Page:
Randall Chase of the Associated Press details an interesting electoral development in the Northeast.

Laws allowing early voting and permanent absentee status violate Delaware’s constitution and are invalid, a judge ruled in a lawsuit brought by a state elections inspector and a Republican lawmaker.

The laws are “inconsistent with our constitution and therefore cannot stand,” Superior Court Judge Mark Conner declared in a ruling late Friday.

Elections inspector Michael Mennella and Senate Minority Leader Gerald Hocker showed by “clear and convincing evidence” that the laws were unconstitutional, the judge said.

Friday’s ruling follows a 2022 state Supreme Court decision that laws allowing universal voting by mail and Election Day registration were unconstitutional. The justices said the vote-by-mail statute impermissibly expanded absentee voting eligibility, while same-day registration conflicted with registration periods spelled out in the constitution.

“The words in our constitution have meaning, and they are given their plain meaning by the courts,” Jane Brady, former Delaware attorney general and former state GOP chair, said in a statement Monday. Brady represented Mennella and Hocker, having earlier joined Georgetown lawyer and current GOP chair Julianne Murray in challenging the vote-by-mail and same-day registration laws.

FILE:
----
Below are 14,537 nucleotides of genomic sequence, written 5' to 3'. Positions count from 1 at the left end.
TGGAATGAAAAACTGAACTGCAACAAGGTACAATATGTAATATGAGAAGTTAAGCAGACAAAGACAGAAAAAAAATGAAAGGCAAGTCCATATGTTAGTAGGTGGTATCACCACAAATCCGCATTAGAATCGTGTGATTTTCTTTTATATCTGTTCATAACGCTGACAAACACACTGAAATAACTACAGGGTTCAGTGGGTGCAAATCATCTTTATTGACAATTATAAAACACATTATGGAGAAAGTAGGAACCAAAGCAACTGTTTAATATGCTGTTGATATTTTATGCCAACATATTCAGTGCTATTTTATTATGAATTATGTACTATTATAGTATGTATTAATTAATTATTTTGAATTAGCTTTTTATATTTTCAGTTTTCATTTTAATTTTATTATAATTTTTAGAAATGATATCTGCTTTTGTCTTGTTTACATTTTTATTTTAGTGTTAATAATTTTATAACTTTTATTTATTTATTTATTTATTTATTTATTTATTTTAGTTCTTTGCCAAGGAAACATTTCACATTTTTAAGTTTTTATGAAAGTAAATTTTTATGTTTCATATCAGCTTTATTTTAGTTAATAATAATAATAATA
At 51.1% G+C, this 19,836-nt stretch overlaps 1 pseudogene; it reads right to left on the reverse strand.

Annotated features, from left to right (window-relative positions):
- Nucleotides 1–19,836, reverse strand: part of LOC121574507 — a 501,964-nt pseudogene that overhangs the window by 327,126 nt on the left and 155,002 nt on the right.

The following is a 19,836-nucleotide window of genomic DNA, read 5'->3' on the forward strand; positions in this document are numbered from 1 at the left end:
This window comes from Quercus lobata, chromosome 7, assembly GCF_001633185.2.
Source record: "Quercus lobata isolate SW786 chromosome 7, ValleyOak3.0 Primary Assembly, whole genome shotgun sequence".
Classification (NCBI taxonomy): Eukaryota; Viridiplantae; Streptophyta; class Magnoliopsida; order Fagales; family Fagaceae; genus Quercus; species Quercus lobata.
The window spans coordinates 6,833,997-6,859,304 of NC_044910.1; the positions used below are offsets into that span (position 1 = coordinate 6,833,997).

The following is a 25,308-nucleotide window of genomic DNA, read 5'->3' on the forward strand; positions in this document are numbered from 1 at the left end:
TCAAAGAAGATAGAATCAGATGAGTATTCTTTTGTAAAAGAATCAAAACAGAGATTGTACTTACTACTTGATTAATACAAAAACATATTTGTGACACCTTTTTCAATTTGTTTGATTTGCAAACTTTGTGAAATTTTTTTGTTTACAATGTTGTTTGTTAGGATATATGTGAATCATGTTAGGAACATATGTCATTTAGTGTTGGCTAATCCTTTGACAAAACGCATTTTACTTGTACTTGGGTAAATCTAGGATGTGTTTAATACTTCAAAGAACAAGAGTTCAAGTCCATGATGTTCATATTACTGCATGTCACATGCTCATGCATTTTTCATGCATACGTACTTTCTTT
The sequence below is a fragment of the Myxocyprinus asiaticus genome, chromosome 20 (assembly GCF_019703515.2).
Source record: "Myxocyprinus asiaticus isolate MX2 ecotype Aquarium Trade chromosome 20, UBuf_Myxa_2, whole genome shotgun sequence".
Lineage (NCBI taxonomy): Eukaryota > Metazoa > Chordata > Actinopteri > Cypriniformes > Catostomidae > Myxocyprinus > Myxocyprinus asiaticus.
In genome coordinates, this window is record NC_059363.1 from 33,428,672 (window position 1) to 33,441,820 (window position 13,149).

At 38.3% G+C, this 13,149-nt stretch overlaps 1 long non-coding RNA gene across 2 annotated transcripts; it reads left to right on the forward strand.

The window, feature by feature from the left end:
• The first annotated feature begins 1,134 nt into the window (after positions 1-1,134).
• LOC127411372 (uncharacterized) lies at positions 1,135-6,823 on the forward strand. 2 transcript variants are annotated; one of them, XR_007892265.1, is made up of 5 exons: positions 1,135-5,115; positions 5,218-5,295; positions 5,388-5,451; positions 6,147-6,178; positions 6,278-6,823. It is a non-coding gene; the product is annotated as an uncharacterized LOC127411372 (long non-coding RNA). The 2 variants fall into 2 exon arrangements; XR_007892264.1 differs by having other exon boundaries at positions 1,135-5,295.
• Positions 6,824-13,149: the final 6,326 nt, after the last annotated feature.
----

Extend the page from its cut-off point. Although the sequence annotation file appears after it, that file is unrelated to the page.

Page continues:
It is unclear whether state officials will appeal the ruling.

“For five years, this office has fought like hell to protect voting rights. We’re not stopping now,” Democrat Attorney General Kathleen Jennings said in a statement. Jennings plans to hold a news conference Tuesday.

Conner found that a law allowing in-person voting for a least 10 days before an election violated a constitutional provision stating that general elections must be held on the Tuesday following the first Monday in November.

“Our constitution provides only one such day, not any day or series of days the General Assembly sees fit,” he wrote.

State attorneys argued that the General Assembly has authority to enact voting laws, but Conner noted that the constitution says those laws must be intended to “secure secrecy and the independence of the voter, preserve the freedom and purity of elections and prevent fraud, corruption and intimidation.”